The Song of Solomon vividly describes a love story between King Solomon and his dark-skinned (Song1:6) bride. For eight chapters they describe body parts, express their love, and anticipate marital bliss. Some verses read like an R-rated Old Testament pre-marriage seminar focusing on the honeymoon.
One of my favorite lines is Solomon boasting that his bride has a full set of teeth, that are brushed and flossed regularly: Your teeth are like a flock of sheep coming up from the washing. Each has its twin, not one of them is alone. (Song6:6) Even if the standards for drop-dead-beauty were a bit low in those days, Solomon’s honeymoon song still paints a beautiful picture of love as it grows and matures.
The Song of Solomon describes three distinct phases of human love:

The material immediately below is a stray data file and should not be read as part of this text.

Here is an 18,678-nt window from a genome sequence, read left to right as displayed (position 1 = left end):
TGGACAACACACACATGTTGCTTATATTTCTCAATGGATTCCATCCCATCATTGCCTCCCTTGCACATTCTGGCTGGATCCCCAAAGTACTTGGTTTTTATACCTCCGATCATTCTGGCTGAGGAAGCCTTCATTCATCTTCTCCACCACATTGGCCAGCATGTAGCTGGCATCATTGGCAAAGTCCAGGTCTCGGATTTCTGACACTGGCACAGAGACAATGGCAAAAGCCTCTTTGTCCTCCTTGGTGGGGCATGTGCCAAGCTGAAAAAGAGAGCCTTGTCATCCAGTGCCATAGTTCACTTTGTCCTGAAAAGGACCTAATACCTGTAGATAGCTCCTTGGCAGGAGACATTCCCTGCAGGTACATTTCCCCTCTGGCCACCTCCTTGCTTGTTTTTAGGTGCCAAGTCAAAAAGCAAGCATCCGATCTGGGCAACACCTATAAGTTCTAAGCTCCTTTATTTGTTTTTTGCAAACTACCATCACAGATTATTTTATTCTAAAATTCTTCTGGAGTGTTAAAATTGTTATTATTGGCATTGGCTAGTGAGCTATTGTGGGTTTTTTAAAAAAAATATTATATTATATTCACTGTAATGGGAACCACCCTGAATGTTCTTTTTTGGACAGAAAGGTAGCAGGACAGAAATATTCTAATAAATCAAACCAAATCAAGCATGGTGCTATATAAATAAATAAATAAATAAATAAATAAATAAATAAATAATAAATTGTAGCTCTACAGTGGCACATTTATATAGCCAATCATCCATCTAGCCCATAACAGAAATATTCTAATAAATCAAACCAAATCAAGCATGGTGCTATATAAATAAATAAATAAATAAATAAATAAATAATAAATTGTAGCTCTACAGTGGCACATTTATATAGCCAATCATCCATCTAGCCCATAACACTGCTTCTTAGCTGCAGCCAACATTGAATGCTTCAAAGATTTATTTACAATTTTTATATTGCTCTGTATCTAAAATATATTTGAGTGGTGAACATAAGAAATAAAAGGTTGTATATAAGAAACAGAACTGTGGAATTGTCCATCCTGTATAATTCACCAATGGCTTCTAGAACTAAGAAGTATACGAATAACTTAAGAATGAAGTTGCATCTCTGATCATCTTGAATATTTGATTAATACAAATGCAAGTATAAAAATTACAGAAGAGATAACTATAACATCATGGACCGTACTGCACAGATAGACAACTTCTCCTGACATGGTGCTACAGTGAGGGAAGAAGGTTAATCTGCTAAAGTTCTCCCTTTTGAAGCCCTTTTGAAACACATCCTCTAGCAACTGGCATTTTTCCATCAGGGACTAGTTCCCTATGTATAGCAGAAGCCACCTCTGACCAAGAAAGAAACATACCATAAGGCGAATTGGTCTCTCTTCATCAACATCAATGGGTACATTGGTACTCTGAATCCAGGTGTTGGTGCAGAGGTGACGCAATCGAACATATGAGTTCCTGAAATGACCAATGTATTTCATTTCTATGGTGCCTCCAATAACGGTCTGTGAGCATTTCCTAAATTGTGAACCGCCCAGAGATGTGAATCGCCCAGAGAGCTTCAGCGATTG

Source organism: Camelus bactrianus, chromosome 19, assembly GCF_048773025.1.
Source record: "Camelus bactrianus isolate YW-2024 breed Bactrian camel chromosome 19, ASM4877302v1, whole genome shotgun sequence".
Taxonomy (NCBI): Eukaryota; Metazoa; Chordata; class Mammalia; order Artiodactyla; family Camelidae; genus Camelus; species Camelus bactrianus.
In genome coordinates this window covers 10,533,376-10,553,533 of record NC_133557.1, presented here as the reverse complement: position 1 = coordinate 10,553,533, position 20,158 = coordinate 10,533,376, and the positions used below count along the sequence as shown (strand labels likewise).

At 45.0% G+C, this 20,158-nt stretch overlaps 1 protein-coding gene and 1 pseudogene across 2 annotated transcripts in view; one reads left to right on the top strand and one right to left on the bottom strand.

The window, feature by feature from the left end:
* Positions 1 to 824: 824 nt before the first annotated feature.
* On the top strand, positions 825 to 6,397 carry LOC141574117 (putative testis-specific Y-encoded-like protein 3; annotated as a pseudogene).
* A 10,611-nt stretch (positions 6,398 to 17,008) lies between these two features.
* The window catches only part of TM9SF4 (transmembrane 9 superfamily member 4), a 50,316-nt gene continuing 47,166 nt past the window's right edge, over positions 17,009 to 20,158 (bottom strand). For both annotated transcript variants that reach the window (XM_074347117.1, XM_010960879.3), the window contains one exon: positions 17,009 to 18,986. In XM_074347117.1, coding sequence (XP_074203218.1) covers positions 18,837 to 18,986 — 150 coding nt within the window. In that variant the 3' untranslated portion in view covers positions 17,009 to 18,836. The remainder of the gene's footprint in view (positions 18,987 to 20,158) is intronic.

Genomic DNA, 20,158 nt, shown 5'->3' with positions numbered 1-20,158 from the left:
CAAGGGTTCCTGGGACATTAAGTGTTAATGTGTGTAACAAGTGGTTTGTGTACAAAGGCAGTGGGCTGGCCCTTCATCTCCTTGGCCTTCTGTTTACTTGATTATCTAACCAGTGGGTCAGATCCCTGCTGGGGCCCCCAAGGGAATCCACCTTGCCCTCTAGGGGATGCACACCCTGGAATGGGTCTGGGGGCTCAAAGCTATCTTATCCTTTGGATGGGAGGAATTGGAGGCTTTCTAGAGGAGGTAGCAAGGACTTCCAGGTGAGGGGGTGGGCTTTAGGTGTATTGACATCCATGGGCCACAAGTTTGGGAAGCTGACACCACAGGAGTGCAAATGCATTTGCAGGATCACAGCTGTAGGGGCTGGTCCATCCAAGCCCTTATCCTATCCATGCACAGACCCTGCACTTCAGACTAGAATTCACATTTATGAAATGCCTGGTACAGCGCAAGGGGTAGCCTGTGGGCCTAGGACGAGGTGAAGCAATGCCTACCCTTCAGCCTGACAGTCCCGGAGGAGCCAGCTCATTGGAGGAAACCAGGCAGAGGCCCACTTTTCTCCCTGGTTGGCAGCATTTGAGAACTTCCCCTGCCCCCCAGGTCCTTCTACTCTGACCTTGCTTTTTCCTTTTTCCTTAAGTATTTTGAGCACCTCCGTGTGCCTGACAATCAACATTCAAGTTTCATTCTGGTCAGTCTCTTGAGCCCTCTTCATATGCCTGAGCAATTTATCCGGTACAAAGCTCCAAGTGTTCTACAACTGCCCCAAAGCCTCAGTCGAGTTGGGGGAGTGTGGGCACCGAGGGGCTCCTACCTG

1. POSSESSIVE LOVE. My beloved is mine and I am his. Song 2:16. The main idea: he is mine. Afterthought: I am his. This kind of love is all about what I get. Possessive love is an incubator for jealousy and insecurity.
2. MATURE LOVE. I am his and he is mine. Song 6:3. As love matures, self is no longer front and center. At some point we realize that love is about giving. What we possess or gain is an afterthought.
3. SACRIFICIAL LOVE. I belong to my beloved and his desire is for me. Song 7:10. Sacrificial love progresses from self-first to self-second to selfless. Real love appreciates the fact that another person desires a relationship with us. What we desire is no longer the central point.
While the Song of Solomon was written about love between a man and his bride, these universal principles of love also have spiritual application in our relationship with God.
When I first confessed Jesus as Lord, my primary focus was what I got in the deal. Eventually I realized that Jesus is Lord means He is first and I am second.
After all these years I am to the point where I am amazed that I am His and that He desires a relationship with me (whether or not I have a full set of brushed and flossed teeth.)